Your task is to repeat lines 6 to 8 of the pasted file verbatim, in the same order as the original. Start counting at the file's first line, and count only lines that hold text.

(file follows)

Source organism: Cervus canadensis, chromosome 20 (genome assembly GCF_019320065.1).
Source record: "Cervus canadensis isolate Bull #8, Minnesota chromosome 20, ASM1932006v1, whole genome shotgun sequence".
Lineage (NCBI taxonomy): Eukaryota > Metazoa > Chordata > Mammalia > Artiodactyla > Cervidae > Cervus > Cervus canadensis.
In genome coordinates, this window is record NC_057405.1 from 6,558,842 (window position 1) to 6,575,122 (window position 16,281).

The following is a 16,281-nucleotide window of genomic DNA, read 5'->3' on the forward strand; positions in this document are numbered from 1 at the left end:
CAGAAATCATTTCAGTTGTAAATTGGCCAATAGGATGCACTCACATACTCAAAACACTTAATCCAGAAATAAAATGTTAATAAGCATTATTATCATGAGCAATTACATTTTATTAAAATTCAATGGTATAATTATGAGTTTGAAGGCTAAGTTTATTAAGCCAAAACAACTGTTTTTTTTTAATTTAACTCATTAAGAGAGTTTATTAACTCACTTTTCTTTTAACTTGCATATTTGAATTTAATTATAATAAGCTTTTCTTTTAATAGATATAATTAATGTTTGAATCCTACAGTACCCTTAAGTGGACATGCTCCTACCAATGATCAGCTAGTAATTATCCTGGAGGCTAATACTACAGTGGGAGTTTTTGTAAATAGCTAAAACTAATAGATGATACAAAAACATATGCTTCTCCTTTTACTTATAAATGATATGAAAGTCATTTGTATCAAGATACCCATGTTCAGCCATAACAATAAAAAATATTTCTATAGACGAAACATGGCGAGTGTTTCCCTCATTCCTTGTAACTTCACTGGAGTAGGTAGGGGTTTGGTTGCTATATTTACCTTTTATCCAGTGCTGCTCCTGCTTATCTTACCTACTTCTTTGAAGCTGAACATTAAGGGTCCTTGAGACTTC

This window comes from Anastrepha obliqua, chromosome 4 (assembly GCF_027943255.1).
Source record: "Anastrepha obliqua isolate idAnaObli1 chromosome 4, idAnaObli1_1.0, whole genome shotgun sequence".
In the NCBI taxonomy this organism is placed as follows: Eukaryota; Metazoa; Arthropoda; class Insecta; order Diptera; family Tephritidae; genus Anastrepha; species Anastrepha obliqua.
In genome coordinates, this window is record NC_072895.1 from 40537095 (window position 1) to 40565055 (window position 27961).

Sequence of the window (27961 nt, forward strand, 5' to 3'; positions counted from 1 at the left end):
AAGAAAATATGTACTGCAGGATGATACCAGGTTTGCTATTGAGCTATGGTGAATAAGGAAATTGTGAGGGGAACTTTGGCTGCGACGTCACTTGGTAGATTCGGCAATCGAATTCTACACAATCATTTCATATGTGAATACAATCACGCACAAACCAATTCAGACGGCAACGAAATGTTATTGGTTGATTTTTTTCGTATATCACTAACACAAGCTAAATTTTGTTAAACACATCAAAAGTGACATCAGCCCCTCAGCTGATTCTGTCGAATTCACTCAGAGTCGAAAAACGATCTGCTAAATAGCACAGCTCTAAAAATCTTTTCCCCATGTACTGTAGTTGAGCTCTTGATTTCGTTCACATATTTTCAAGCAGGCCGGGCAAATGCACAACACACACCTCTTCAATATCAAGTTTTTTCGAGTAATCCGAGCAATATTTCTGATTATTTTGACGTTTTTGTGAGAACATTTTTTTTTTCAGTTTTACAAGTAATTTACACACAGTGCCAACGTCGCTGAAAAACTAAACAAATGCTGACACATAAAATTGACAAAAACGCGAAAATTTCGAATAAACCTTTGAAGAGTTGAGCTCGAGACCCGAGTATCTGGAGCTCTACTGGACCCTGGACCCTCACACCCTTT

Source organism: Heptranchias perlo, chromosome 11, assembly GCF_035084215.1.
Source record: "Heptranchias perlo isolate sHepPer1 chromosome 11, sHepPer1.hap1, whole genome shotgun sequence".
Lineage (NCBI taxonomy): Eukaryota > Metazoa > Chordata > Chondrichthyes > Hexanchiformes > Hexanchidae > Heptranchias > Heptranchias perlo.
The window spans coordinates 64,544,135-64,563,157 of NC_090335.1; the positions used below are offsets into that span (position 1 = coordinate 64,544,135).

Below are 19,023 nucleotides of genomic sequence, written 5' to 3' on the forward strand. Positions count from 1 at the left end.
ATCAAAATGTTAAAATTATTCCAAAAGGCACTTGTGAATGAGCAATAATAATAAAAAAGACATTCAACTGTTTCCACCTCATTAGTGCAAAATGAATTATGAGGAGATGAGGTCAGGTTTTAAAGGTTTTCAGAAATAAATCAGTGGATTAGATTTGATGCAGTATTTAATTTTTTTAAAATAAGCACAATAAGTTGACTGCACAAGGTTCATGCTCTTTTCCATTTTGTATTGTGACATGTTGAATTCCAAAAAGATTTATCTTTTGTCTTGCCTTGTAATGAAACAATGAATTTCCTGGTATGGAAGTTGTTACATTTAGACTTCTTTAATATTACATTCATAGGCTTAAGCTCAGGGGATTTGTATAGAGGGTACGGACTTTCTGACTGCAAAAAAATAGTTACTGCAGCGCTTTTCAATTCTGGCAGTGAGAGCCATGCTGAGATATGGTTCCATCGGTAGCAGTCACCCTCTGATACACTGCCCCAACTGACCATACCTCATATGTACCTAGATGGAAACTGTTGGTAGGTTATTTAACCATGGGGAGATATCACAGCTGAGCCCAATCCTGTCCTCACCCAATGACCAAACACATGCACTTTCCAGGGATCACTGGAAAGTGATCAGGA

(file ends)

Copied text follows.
CAGAAATCATTTCAGTTGTAAATTGGCCAATAGGATGCACTCACATACTCAAAACACTTAATCCAGAAATAAAATGTTAATAAGCATTATTATCATGAGCAATTACATTTTATTAAAATTCAATGGTATAATTATGAGTTTGAAGGCTAAGTTTATTAAGCCAAAACAACTGTTTTTTTTTAATTTAACTCATTAAGAGAGTTTATTAACTCACTTTTCTTTTAACTTGCATATTTGAATTTAATTATAATAAGCTTTTCTTTTAATAGATATAATTAATGTTTGAATCCTACAGTACCCTTAAGTGGACATGCTCCTACCAATGATCAGCTAGTAATTATCCTGGAGGCTAATACTACAGTGGGAGTTTTTGTAAATAGCTAAAACTAATAGATGATACAAAAACATATGCTTCTCCTTTTACTTATAAATGATATGAAAGTCATTTGTATCAAGATACCCATGTTCAGCCATAACAATAAAAAATATTTCTATAGACGAAACATGGCGAGTGTTTCCCTCATTCCTTGTAACTTCACTGGAGTAGGTAGGGGTTTGGTTGCTATATTTACCTTTTATCCAGTGCTGCTCCTGCTTATCTTACCTACTTCTTTGAAGCTGAACATTAAGGGTCCTTGAGACTTC

This window comes from Anastrepha obliqua, chromosome 4 (assembly GCF_027943255.1).
Source record: "Anastrepha obliqua isolate idAnaObli1 chromosome 4, idAnaObli1_1.0, whole genome shotgun sequence".